Rebeca gives her students all the rubrics on the first day of class. They therefore feel comfortable because they know their grade won’t be an arbitrary decision. They can see their pathway to the grade they want or need for graduate school, for a scholarship, or to keep mom and dad happy.
Rebeca spends roughly three (3) hours per day outside class working with students. This includes personal interactions, office hours, and always providing in-depth feedback on student progress and projects.
What Can You Do?
Rebeca Hwang’s formula for success in her course is WOWing customers, modeling reciprocity, normalizing failure, and using a very clear and personal feedback system.
We each approach our courses differently, due to our own backgrounds and experiences, and due to our institutional context and culture. Rebeca shows us that within the walls of our classroom, and within the minds of our students, we can achieve extraordinary results.
We can inspire our students, we can change their career trajectory, we can teach them skills to decipher their world. The list of gifts we can offer our students is endless.
Rebeca found a formula that has proven extremely successful; as one of Rebeca’s students said:
“If you are considering a future as an entrepreneur and don’t know where to start from, take this course. If you have an idea but are looking to explore how it can work in the silicon valley, take this course. If you just want to learn how to be a team player, take THIS Course!”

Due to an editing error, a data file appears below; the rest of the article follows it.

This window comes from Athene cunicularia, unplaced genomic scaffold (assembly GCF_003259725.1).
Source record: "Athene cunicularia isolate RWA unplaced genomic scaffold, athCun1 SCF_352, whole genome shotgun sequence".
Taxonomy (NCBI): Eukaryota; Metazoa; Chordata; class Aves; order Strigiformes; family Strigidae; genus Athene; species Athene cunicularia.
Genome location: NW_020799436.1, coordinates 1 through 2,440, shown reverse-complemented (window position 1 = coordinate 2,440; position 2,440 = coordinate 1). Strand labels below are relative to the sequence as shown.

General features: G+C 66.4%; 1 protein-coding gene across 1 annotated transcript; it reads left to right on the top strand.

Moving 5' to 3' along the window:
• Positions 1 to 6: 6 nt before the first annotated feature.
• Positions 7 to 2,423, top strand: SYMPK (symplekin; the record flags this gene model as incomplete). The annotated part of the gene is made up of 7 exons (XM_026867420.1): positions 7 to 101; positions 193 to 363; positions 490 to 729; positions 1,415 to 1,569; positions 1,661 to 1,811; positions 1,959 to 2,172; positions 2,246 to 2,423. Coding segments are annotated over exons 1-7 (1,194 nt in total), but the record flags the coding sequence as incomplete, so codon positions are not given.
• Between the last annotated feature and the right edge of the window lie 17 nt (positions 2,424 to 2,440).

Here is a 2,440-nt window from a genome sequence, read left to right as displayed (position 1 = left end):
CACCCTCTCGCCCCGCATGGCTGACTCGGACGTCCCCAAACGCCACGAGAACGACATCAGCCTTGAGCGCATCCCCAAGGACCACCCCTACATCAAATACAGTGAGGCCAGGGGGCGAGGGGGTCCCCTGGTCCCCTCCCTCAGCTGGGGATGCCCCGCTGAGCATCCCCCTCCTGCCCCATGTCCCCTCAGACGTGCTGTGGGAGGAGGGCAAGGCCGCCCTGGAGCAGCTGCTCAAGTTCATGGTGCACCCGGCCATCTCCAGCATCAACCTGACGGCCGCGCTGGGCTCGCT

What is your formula?
The Nitty Gritty of Rebeca’s Class
Rebeca’s students are mostly upperclass undergraduate students, and roughly 1/3 are international students. Most of Rebeca’s these desire to start a company at some point, and they are a solid interdisciplinary mix of designers, creatives, engineers, and business experts.
Because some students have started companies and some have not, Rebeca’s students have different relationships with entrepreneurship; they have some exposure to it and are very interested in learning more about it, but they come to the course with different levels of expertise.
Rebeca doesn’t focus on building expertise in the usual conceptualization. Her students learn about the spirit of entrepreneurship; she approaches her class as giving students tools, methodologies, and strategies they can use in life. Students experience an emphasis on acquiring a skill set to decide what career to pursue and to solve problems in all aspects of their life.
Here is the full interview with Rebeca in case you would like to dive deeper on any aspects.
Who is Rebeca Hwang?
Prior to co-founding Rivet Ventures a venture capital firm that invests in male and female founders that target women-led markets, Rebeca Hwang co-founded YouNoodle, Cleantech Open, and Startup Malaysia. Rebeca was educated at MIT and Stanford and has been recognized as a World Economic Forum Young Global Leader, and as one of the top 35 under 35 Global Innovators by MIT Tech Review.
Rebeca serves on the Global Board of Kauffman’s Global Entrepreneurship Network. She was born in Seoul, raised in Argentina and educated in the US, and has worked closely with several countries on their national startup programs, including Malaysia, South Korea, Spain, Iceland, Chile and Mexico, and was a member of the Board of Advisors of the Mexico-U.S. Entrepreneurship and Innovation Council.
Recently listed by Forbes as one of their 20 inspiring young female founders to follow on Twitter, Rebeca is a frequent speaker at global conferences on entrepreneurship. Her TED talk on the power of diversity within yourself has been viewed nearly 1.5 million times.